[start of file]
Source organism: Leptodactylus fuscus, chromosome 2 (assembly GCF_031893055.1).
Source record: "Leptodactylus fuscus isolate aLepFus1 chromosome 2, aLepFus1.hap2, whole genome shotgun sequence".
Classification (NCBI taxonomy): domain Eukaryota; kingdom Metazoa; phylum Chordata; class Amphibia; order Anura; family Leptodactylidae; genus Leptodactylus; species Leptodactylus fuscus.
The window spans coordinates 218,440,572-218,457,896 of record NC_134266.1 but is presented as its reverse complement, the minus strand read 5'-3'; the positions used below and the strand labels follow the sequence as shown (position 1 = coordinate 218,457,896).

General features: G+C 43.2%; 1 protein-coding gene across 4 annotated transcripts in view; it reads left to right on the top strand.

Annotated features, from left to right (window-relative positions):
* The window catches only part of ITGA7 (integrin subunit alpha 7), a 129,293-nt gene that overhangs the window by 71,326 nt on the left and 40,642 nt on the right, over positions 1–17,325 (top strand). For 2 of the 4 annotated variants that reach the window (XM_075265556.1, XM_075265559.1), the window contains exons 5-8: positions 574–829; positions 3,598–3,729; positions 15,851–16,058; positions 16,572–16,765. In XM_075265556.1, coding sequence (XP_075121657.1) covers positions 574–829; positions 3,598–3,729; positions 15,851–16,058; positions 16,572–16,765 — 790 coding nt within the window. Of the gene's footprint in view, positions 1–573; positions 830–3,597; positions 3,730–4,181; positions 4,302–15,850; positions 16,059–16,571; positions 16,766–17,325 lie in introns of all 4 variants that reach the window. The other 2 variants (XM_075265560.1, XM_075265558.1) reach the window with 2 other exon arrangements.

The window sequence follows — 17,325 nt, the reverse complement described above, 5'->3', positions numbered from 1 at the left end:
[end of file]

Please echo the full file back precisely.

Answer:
Source organism: Leptodactylus fuscus, chromosome 2 (assembly GCF_031893055.1).
Source record: "Leptodactylus fuscus isolate aLepFus1 chromosome 2, aLepFus1.hap2, whole genome shotgun sequence".
Classification (NCBI taxonomy): domain Eukaryota; kingdom Metazoa; phylum Chordata; class Amphibia; order Anura; family Leptodactylidae; genus Leptodactylus; species Leptodactylus fuscus.
The window spans coordinates 218,440,572-218,457,896 of record NC_134266.1 but is presented as its reverse complement, the minus strand read 5'-3'; the positions used below and the strand labels follow the sequence as shown (position 1 = coordinate 218,457,896).

General features: G+C 43.2%; 1 protein-coding gene across 4 annotated transcripts in view; it reads left to right on the top strand.

Annotated features, from left to right (window-relative positions):
* The window catches only part of ITGA7 (integrin subunit alpha 7), a 129,293-nt gene that overhangs the window by 71,326 nt on the left and 40,642 nt on the right, over positions 1–17,325 (top strand). For 2 of the 4 annotated variants that reach the window (XM_075265556.1, XM_075265559.1), the window contains exons 5-8: positions 574–829; positions 3,598–3,729; positions 15,851–16,058; positions 16,572–16,765. In XM_075265556.1, coding sequence (XP_075121657.1) covers positions 574–829; positions 3,598–3,729; positions 15,851–16,058; positions 16,572–16,765 — 790 coding nt within the window. Of the gene's footprint in view, positions 1–573; positions 830–3,597; positions 3,730–4,181; positions 4,302–15,850; positions 16,059–16,571; positions 16,766–17,325 lie in introns of all 4 variants that reach the window. The other 2 variants (XM_075265560.1, XM_075265558.1) reach the window with 2 other exon arrangements.

The window sequence follows — 17,325 nt, the reverse complement described above, 5'->3', positions numbered from 1 at the left end: